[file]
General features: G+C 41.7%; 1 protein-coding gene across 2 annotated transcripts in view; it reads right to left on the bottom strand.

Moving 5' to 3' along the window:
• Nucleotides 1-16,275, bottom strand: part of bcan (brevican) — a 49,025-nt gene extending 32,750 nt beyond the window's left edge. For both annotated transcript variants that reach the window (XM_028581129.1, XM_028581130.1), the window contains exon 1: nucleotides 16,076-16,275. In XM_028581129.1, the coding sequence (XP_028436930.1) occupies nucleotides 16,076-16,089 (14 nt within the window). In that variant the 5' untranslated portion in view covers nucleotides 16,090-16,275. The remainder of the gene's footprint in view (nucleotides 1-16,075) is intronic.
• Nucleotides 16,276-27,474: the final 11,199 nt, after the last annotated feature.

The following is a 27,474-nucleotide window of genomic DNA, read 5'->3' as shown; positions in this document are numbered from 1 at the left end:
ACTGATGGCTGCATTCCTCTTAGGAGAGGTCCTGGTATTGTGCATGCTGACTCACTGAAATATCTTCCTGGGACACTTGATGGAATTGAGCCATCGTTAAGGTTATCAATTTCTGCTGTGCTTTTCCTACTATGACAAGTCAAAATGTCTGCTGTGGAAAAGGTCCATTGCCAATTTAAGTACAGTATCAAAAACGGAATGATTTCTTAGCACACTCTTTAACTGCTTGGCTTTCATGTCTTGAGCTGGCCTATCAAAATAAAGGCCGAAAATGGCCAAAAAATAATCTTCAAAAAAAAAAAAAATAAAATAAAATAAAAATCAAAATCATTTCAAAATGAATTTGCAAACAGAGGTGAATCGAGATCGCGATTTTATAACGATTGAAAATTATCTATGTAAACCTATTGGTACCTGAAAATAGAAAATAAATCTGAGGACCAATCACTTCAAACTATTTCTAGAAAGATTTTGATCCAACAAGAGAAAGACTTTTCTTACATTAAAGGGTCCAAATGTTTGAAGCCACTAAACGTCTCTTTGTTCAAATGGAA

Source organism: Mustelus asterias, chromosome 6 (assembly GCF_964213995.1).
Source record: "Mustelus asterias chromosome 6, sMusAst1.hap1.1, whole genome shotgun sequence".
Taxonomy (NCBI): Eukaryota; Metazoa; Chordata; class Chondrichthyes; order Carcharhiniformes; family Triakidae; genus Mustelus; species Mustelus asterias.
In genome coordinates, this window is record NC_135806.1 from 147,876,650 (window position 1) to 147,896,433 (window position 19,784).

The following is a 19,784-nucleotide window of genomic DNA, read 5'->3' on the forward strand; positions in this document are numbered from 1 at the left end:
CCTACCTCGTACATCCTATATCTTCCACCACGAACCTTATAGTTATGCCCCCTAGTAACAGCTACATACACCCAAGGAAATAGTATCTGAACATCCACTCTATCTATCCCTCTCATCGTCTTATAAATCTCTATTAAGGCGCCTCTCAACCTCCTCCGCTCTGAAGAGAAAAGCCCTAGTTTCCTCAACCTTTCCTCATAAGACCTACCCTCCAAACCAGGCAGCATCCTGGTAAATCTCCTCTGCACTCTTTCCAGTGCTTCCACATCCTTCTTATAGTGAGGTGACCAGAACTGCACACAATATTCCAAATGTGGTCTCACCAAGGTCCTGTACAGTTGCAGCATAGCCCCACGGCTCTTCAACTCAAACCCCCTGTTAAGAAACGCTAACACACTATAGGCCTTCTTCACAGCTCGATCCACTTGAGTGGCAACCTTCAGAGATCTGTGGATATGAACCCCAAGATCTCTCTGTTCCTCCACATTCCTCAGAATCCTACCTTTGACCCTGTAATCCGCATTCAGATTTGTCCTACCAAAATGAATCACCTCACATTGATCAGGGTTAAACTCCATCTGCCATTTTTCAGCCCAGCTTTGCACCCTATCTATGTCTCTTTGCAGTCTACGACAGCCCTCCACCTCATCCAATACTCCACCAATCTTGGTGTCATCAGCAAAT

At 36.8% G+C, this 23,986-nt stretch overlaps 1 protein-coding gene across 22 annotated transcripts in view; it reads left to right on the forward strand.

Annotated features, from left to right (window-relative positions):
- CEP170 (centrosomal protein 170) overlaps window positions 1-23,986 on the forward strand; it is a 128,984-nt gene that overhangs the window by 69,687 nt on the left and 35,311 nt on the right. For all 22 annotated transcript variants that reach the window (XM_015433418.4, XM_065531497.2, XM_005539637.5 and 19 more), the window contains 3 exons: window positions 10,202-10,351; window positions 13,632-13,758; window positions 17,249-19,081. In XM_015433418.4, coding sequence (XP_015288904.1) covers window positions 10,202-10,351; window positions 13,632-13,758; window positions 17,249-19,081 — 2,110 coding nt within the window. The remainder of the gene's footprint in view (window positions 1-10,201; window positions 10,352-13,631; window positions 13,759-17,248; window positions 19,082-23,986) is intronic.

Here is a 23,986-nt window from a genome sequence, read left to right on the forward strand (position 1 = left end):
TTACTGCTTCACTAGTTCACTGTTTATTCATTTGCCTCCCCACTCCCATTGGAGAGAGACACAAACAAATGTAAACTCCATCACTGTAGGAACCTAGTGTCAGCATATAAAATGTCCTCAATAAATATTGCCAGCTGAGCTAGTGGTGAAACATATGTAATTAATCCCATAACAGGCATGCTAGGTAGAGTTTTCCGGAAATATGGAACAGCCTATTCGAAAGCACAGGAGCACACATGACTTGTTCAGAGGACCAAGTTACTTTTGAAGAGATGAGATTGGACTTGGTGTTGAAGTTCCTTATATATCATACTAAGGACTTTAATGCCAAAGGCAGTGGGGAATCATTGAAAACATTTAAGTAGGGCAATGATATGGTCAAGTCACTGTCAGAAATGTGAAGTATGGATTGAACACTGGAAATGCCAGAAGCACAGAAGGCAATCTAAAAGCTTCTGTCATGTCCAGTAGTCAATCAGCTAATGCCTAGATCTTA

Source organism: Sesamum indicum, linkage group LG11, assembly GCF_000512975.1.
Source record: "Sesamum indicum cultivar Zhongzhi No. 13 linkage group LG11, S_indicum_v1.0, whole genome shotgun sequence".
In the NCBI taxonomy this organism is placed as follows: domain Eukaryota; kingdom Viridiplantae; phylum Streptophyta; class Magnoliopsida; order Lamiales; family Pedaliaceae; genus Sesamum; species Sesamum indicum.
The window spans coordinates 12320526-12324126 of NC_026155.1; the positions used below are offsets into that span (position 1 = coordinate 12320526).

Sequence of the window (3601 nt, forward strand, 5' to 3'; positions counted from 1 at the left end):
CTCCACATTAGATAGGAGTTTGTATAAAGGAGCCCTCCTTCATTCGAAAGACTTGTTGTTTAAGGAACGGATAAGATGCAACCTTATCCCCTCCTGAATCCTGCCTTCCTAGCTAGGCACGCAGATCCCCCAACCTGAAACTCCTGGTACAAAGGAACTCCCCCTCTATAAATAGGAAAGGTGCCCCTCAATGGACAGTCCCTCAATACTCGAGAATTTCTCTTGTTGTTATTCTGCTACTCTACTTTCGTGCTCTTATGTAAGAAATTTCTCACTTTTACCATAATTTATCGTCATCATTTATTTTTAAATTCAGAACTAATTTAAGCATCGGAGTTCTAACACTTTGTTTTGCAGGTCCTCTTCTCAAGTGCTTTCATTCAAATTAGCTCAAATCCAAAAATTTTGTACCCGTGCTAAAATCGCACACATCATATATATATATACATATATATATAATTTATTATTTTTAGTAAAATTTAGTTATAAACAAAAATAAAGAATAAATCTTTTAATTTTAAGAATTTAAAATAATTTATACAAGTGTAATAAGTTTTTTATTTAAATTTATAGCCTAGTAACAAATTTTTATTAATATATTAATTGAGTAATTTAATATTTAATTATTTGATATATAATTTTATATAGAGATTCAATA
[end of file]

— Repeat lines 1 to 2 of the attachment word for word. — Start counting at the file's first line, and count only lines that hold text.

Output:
General features: G+C 41.7%; 1 protein-coding gene across 2 annotated transcripts in view; it reads right to left on the bottom strand.

Moving 5' to 3' along the window: